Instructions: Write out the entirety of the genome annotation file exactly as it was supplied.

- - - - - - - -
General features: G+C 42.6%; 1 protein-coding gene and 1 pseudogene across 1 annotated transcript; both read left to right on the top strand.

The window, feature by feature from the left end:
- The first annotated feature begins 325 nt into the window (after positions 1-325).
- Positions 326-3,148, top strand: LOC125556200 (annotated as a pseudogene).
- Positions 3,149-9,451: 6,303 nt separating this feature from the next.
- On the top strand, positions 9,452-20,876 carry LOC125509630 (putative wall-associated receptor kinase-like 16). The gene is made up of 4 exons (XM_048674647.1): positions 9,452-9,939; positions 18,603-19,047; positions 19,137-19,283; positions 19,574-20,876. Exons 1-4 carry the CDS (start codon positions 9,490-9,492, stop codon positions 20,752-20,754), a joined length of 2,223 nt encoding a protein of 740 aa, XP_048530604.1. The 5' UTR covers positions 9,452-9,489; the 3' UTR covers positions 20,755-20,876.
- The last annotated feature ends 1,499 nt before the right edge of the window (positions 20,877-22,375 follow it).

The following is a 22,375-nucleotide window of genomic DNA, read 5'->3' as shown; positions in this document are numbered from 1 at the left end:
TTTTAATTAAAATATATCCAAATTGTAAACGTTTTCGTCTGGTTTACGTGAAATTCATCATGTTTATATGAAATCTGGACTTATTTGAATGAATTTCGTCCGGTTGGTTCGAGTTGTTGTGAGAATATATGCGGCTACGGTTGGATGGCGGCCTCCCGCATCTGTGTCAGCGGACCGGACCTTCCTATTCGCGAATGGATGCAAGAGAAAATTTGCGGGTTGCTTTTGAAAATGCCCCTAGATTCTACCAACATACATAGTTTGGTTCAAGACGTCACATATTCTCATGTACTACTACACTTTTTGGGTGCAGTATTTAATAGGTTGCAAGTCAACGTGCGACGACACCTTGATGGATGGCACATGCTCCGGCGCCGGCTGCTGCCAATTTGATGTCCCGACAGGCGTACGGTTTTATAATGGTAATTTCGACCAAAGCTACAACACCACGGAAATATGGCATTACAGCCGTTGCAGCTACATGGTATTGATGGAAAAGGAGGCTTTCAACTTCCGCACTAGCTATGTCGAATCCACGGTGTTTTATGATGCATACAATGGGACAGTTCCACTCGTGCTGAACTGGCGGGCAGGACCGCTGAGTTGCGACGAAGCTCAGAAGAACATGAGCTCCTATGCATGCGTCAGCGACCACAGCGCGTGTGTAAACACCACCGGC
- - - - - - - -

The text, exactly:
General features: G+C 42.6%; 1 protein-coding gene and 1 pseudogene across 1 annotated transcript; both read left to right on the top strand.

The window, feature by feature from the left end:
- The first annotated feature begins 325 nt into the window (after positions 1-325).
- Positions 326-3,148, top strand: LOC125556200 (annotated as a pseudogene).
- Positions 3,149-9,451: 6,303 nt separating this feature from the next.
- On the top strand, positions 9,452-20,876 carry LOC125509630 (putative wall-associated receptor kinase-like 16). The gene is made up of 4 exons (XM_048674647.1): positions 9,452-9,939; positions 18,603-19,047; positions 19,137-19,283; positions 19,574-20,876. Exons 1-4 carry the CDS (start codon positions 9,490-9,492, stop codon positions 20,752-20,754), a joined length of 2,223 nt encoding a protein of 740 aa, XP_048530604.1. The 5' UTR covers positions 9,452-9,489; the 3' UTR covers positions 20,755-20,876.
- The last annotated feature ends 1,499 nt before the right edge of the window (positions 20,877-22,375 follow it).

The following is a 22,375-nucleotide window of genomic DNA, read 5'->3' as shown; positions in this document are numbered from 1 at the left end:
TTTTAATTAAAATATATCCAAATTGTAAACGTTTTCGTCTGGTTTACGTGAAATTCATCATGTTTATATGAAATCTGGACTTATTTGAATGAATTTCGTCCGGTTGGTTCGAGTTGTTGTGAGAATATATGCGGCTACGGTTGGATGGCGGCCTCCCGCATCTGTGTCAGCGGACCGGACCTTCCTATTCGCGAATGGATGCAAGAGAAAATTTGCGGGTTGCTTTTGAAAATGCCCCTAGATTCTACCAACATACATAGTTTGGTTCAAGACGTCACATATTCTCATGTACTACTACACTTTTTGGGTGCAGTATTTAATAGGTTGCAAGTCAACGTGCGACGACACCTTGATGGATGGCACATGCTCCGGCGCCGGCTGCTGCCAATTTGATGTCCCGACAGGCGTACGGTTTTATAATGGTAATTTCGACCAAAGCTACAACACCACGGAAATATGGCATTACAGCCGTTGCAGCTACATGGTATTGATGGAAAAGGAGGCTTTCAACTTCCGCACTAGCTATGTCGAATCCACGGTGTTTTATGATGCATACAATGGGACAGTTCCACTCGTGCTGAACTGGCGGGCAGGACCGCTGAGTTGCGACGAAGCTCAGAAGAACATGAGCTCCTATGCATGCGTCAGCGACCACAGCGCGTGTGTAAACACCACCGGC